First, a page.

Growing your own vegetables is a wonderfully relaxing past time until it drives you to murder. Pests, predators, disease … you want to kill them all. Try these disease resistant varieties to tip the scales in your favour.
I’ve talked about how gardening is my therapy. How it makes me feel all calm and at peace with the world and shit. There are two things that can indeed lessen the positive effects of gardening: bugs and blight.
Any disease actually, not just blight. One of the good things about gardening in a community garden, like I do, is the social aspect of it. You talk to people, you dig dirt together, learn things, and help each other out. It’s like being at a commune where you get go home at night and use a real toilet.
Community gardening is a real mood booster. But community gardening is also a bug, blight and bitching booster.
If you want a crash course in everything that could possibly go wrong with every possible vegetable, rent a community plot in an established garden for a season. It’s like starring in your grade 6 school play and then walking onto a Broadway stage. I’ve petitioned for several years asking to have a brass plaque be erected outside the gates of my community garden inscribed with the quote, “The community garden. If you can make it here you can make it anywhere. “
The dreaded powdery mildew.
This trouble with pests and disease is mainly a problem for people who are growing organically, which most of us are nowadays, on account of the fact that if we’re going to slowly kill ourselves we’d rather do it by atrophy from binge watching all 7 seasons of Game of Thrones in one weekend.
It’s amazing it took us so long to realize that spraying our food with actual poison, (complete with a skull and crossbones on the bottle) might be bad for us.
So what’s a gardener to do? I’ve tried it all. Covering my crops with row cover, planting trap crops, kill crops, using sticky traps, naked voodoo dances, and still I’m battling diseases that most gardeners have only read about in research publications.
On this particular day I was cutting open the stem of a squash plant to find and pick out the squash vine borer that was eating my plant dead from the inside out.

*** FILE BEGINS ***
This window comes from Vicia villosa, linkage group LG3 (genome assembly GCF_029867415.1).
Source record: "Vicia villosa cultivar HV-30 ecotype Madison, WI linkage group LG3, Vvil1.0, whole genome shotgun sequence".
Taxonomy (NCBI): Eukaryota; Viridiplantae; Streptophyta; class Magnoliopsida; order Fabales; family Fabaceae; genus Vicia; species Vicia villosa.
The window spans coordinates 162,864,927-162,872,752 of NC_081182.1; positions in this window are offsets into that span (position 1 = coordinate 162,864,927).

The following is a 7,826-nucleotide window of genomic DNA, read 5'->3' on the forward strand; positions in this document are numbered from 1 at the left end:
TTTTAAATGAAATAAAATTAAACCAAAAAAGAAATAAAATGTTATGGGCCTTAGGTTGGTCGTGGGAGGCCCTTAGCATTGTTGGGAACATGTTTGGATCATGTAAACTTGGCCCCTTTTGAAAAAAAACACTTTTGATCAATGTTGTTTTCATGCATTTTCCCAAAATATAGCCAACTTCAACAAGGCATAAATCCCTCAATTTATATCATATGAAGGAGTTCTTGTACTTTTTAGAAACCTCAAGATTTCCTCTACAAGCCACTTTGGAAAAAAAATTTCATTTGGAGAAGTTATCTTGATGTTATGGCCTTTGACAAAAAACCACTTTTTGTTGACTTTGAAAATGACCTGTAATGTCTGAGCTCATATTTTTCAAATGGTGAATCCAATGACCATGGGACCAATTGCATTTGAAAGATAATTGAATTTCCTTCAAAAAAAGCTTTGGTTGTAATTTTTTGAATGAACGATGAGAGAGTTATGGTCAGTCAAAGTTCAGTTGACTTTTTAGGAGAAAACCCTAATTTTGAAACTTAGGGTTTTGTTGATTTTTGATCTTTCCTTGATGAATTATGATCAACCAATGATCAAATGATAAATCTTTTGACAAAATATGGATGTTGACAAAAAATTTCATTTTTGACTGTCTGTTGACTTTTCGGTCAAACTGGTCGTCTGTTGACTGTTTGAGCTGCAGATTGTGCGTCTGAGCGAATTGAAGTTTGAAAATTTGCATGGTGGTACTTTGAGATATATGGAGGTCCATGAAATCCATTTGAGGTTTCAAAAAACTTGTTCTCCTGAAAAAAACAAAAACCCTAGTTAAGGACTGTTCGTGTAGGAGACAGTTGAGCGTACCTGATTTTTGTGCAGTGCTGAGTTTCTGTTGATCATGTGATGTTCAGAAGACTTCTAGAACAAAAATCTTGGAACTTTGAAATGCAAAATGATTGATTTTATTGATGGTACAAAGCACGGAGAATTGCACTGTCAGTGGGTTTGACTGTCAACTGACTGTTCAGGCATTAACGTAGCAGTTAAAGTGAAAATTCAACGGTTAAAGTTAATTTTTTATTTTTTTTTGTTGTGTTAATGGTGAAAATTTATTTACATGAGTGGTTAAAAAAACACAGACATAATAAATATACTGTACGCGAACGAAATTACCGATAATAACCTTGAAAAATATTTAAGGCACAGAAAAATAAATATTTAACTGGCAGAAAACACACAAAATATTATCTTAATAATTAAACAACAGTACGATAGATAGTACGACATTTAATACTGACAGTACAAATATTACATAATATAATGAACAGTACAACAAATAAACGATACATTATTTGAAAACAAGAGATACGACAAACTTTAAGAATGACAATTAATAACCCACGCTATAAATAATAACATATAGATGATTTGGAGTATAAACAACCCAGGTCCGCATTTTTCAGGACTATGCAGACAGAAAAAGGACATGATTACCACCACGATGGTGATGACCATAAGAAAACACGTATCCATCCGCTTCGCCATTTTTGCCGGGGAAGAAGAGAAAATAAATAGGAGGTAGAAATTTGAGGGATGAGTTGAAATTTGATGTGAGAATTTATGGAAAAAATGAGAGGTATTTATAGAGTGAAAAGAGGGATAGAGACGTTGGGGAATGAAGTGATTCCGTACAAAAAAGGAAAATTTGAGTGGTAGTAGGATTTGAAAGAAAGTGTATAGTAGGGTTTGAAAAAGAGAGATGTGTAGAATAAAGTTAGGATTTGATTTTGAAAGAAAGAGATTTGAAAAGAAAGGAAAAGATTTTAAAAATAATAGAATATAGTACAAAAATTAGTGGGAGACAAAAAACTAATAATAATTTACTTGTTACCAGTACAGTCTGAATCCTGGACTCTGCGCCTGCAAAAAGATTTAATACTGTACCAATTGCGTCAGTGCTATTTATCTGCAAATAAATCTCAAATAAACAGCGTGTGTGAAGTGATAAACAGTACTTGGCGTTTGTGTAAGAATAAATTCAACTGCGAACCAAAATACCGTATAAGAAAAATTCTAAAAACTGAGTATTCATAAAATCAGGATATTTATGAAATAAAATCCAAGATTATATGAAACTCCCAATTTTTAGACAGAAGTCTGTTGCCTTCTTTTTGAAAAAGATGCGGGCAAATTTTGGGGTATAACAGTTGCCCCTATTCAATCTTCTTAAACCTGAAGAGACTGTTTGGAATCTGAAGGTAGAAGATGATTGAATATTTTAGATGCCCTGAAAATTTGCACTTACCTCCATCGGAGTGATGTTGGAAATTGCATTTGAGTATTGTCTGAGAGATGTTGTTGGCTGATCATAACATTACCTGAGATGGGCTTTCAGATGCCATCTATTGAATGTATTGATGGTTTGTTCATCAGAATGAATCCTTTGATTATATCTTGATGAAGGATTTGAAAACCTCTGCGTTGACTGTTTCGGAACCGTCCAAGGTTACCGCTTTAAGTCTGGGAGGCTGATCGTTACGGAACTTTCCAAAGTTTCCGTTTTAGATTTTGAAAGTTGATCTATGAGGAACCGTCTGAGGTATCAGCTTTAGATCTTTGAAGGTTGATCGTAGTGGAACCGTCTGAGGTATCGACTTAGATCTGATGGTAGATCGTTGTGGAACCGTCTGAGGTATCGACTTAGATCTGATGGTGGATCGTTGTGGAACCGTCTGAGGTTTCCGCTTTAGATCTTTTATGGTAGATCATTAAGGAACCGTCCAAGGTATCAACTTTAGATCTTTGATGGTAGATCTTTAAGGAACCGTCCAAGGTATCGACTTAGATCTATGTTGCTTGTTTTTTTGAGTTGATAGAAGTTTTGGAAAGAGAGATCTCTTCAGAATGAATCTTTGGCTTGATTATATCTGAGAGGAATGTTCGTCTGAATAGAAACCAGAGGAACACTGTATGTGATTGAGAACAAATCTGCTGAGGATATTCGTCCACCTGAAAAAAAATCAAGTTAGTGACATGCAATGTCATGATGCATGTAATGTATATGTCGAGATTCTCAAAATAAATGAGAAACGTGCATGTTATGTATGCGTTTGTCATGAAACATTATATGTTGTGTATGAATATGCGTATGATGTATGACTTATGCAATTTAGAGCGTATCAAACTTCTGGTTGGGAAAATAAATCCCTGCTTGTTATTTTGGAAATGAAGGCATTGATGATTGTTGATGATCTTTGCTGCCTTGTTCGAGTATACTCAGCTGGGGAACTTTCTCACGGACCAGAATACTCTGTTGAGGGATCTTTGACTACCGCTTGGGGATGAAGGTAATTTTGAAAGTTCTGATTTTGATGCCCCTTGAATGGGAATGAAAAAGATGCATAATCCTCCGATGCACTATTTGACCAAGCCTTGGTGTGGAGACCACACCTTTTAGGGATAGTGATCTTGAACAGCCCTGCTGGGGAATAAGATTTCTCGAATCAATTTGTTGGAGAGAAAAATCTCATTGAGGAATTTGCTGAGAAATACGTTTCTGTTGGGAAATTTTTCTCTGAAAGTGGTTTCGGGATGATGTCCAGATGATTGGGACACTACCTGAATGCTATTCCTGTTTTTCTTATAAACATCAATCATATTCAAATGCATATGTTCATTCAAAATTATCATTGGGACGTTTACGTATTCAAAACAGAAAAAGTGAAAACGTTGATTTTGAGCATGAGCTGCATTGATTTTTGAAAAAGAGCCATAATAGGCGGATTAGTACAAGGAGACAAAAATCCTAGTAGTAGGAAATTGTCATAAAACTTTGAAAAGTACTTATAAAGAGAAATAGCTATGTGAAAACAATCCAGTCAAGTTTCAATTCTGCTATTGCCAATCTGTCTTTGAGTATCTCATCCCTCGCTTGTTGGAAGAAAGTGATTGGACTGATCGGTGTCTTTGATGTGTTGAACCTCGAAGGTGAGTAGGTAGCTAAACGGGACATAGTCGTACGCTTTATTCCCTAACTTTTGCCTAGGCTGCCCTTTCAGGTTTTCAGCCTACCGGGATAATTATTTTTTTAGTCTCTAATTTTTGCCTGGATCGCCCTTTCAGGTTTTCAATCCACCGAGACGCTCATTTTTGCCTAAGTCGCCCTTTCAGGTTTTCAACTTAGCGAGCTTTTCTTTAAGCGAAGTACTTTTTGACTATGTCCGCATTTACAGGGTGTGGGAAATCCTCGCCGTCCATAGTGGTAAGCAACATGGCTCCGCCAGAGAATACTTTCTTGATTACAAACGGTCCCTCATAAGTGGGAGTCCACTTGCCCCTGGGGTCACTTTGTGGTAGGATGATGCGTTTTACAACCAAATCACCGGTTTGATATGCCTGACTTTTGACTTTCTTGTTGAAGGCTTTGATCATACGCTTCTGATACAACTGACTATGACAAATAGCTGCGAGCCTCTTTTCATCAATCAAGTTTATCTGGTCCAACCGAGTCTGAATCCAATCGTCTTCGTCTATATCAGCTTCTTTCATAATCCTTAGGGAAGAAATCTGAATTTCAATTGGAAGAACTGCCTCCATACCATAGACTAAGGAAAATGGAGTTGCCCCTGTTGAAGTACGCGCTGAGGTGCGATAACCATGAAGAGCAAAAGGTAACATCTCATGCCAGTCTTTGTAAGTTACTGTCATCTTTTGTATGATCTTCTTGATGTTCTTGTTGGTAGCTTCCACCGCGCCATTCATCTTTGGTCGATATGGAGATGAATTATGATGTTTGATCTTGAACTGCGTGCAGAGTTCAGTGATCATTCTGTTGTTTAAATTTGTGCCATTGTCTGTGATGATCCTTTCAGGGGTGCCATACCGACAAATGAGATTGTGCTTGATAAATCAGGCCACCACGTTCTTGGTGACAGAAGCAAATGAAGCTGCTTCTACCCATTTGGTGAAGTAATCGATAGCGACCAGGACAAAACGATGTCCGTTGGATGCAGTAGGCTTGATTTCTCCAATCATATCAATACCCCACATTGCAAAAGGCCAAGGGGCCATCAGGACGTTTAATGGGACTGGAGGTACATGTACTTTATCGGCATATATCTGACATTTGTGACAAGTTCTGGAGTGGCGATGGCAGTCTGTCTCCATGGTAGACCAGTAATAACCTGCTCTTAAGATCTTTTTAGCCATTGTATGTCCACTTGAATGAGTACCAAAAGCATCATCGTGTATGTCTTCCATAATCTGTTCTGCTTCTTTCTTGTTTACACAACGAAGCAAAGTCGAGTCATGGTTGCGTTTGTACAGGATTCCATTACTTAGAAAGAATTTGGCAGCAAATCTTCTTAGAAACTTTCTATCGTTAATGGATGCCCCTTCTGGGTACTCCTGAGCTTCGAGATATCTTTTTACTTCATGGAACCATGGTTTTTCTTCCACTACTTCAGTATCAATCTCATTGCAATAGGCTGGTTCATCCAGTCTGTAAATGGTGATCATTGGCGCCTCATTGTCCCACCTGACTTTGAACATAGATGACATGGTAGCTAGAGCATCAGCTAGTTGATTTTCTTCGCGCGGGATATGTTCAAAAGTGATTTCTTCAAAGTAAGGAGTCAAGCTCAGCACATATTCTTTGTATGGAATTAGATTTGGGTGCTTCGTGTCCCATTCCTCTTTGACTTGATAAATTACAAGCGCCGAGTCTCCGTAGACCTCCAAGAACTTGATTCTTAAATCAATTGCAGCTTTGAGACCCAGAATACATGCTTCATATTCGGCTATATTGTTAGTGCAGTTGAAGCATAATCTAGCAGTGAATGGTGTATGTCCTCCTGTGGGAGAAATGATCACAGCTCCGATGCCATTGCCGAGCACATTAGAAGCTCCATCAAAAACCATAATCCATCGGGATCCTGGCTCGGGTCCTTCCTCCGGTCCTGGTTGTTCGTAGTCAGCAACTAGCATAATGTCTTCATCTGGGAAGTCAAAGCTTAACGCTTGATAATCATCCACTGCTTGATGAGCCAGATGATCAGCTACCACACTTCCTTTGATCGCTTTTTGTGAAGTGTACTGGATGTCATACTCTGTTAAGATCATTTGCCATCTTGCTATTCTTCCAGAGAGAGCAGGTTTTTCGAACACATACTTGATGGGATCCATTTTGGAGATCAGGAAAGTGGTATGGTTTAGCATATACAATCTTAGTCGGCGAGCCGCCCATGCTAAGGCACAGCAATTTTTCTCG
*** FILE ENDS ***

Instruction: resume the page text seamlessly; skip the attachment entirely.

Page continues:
This year I’m going to implement all of the above methods PLUS, I have what I think is a secret weapon; disease resistant varieties. Long gone are the days when I could plant a tomato based entirely on the fact that I liked it’s colour and weird shape. Nope. I’m now going to be happy no matter the colour or shape, so long as it lives past August. Even a plain. red. tomato. Gasp.
What does it mean if a plant is resistant to a disease? Resistant means the plant is inherently resistant at some level to a specific disease. It can mean it’s relatively resistant or it’s completely resistant. Either way it’s *more* resistant to say … blight … than a regular tomato plant that doesn’t have any resistance. Sometimes it’s naturally resistant, like some heirloom varieties; sometimes it’s bred into a hybrid plant by plant geneticists.
And just because a plant is resistant to one particular disease doesn’t mean it’s resistant to all the other diseases it might get.
In my neck of the community garden woods, there are 3 major diseases, which can completely obliterate crops.
- Late blight (in tomatoes)
- Powdery mildew (in zucchini)
- Bacterial wilt (in cucumbers)
So this year when my seed catalogues arrived in the mail (delivered straight off the wings of singing angels) I sat down and scoured them for disease resistant varieties.
I get some kind of pest or disease on almost all of my vegetables so I focused this year on keeping my tomatoes, zucchini and cucumbers alive because the diseases they get kills them and does so quickly. After researching the catalogues, the Internet and polling gardening friends I came up with a list that I think should get any tomato, zucchini or cucumber grower through the season.
So if you too are affected by the dreaded late blight, powdery mildew or bacterial wilt (brought on by the cucumber beetle) then get ready to take notes.
DISEASE RESISTANT VEGETABLES TO GROW.
DISEASE RESISTANT TOMATOES
Pruden’s Purple – Heirloom variety tomato, resistant to late blight.
Tigerella – Heirloom variety tomato, resistant to late blight.
Iron Lady – F1 HYBRID tomato, resistant to early and late blight.
Mountain Merit – Determinate, resistant to late blight and various wilts.
Plum Regal – F1HYBRID tomato, resistant to late blight and various wilts.
Dunja – F1 HYBRID, resistant to powdery mildew and cold weather
Regal – Pickling cucumber resistant to bacterial wilt and powdery mildew.
Marketmore – Slicing cucumber resistant to bacterial wilt and powdery mildew.
And now I sit, a cup of hot coffee in hand, staring out my window at the snow covered landscape, plotting my upcoming gardening season, vowing, that THIS will be the year it all goes as planned.
Just a heads up … it will not go as planned.